Main     Analysis 7A47 by Richard Pavlicek    

Echelon Play at IMPs

The following play problem was recently presented by Leonard Helfgott, New Jersey, though the actual hands occurred about 25 years ago. After a simple auction, South is declarer in 3 NT with eight top tricks. The diamond suit will always provide at least two more but might require giving up the lead twice, which declarer cannot afford after the attacking spade lead. The club suit might also provide a ninth trick, so the goal is to find the best way to combine chances in these two suits, sometimes called an “echelon play,” to achieve the maximal success rate.

3 NT South S A 5
H K 8 4
D 10 9 5 3
C A J 9 4
Both Vul




3 NT


All Pass

1 NT


Lead: S 3 S K 6
H A Q 7
D A J 8 4 2
C K 6 3

A preliminary analysis reveals two viable plans: (1) Win the D A and lead another diamond, then fall back on the club finesse if diamonds do not behave, or (2) Win the D A, then if no honor drops, win the C A, C K and lead a club toward the J-9. Either plan is strong and will succeed a great majority of the time. But which is better?

Regardless of the plan chosen, declarer should win the S K and cash two top hearts (ace and king) in case there is a revealing show-out, then lead the D 10 from dummy to the ace. Assuming everyone follows suit and no diamond honor drops, you are now at the crossroads: Continue diamonds? Or switch to clubs?

Problems like this are difficult to analyze, because the probabilities of the division of any particular suit are dependent on the distribution of other suits, a virtual merry-go-round. The best way to get an accurate assessment is to consider hand patterns that fit the scenario. First, let’s assume spades are 5-4 (either way), not guaranteed because West could have led from three, but practical for analysis. From winners cashed, hearts must be 4-3 or 5-2 (either way) and diamonds 2-2 or 3-1 (either way). Further, West’s choice of a spade lead should preclude holding a longer suit. Based on these conditions, my Hand Pattern Analyzer lists 18 possible distributions with the relative percent chance of each.

Hand Pattern Analysis for West-East 9=7=4=6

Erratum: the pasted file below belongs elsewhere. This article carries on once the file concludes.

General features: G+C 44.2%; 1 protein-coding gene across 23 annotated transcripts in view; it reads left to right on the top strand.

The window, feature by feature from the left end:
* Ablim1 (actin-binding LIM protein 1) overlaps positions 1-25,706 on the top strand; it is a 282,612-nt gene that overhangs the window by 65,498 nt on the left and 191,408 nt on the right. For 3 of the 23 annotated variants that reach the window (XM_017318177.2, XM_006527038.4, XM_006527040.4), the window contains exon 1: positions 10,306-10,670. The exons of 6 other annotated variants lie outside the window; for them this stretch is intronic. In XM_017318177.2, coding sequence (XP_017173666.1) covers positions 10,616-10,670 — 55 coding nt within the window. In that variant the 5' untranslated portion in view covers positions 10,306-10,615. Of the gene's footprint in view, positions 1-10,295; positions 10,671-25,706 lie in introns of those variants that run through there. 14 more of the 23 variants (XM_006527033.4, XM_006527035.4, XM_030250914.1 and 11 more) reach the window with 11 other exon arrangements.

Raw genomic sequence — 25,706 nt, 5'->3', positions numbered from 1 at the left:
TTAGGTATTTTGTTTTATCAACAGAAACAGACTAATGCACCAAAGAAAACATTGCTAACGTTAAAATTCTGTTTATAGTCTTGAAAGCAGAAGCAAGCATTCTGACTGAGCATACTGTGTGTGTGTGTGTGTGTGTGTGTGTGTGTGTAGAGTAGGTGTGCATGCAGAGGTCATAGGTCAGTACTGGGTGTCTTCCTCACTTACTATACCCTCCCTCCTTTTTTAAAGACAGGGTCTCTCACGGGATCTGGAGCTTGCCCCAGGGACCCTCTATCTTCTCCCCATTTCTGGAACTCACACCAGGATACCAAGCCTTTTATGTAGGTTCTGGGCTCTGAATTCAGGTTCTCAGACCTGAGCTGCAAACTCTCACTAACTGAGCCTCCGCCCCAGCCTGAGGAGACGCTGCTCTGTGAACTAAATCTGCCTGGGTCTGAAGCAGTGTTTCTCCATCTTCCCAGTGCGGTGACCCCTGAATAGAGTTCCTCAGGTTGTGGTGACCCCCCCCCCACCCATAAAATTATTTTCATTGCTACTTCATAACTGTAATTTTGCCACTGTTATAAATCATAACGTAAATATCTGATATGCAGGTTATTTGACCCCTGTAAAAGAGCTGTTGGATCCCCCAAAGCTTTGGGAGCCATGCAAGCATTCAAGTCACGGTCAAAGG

Known: Ws4-5 Wh2-5 Wd1-3 Ws)Wh Ws)Wc
Contracts compared Vulnerable: 3N 3N
18 Distributions Sorted by Frequency

WeightTricks WonWestEastFactorsPercentMake PctTrick AvgIMP Avg
1100B95323 24423 1126 35 6 2013.3310010011.009.002.000
2100CC5 B94 B865422 34324 1126 35 6 1510.0010060.0011.339.605.730
3100CC B924324 15422 3126 35 6 1510.0010010011.3310.001.330
4100BB2 A9 795413 44333 0126 35 4 208.8875.001009.7510.000.253.25
5100BB2 A9 794333 05413 4126 35 4 208.8875.001009.7510.000.253.25
6100CC5 BB10 AA 994 794 786 5332 24414 3126 35 4 156.6666.6780.009.5310.0002.33
7100CC5 BB10 996 A94 7A55314 44432 1126 35 4 156.6683.331009.9710.330.132.17
850B94423 15323 2126 35 6 206.6610010011.009.002.000
9100CC B925224 34522 3126 21 6 156.0010010011.3310.001.330
10100BB2 A9 795233 24513 4126 21 4 205.3375.001009.7510.000.253.25
11100CC5 BB10 996 A94 7A54234 15512 6126 21 4 154.0083.331009.9710.330.132.17
1250CC5 BB10 995 794 7864432 15314 4126 35 4 153.3366.6780.009.509.9702.33
1350CC5 BB10 996 A94 7A54414 35332 2126 35 4 153.3383.331009.9710.330.132.17
14100CC BB5 99 89 8845431 44315 4126 35 4 62.6758.3366.679.679.7501.00
1540CC5 BB10 AA 994 794 7865512 64234 1126 21 4 151.6066.6780.009.5310.0002.33
16100CC BB5 994 AA A95215 64531 4126 21 4 61.6010010010.2510.170.080
1740CC B9 BB45521 64225 3126 21 6 60.9610010011.1710.830.330
1840BB 885530 74216 6126 21 4 10.1150.0050.009.509.5000
Known18 cases         Totals 2.312.343970764100.0086.8692.7410.439.811.271.35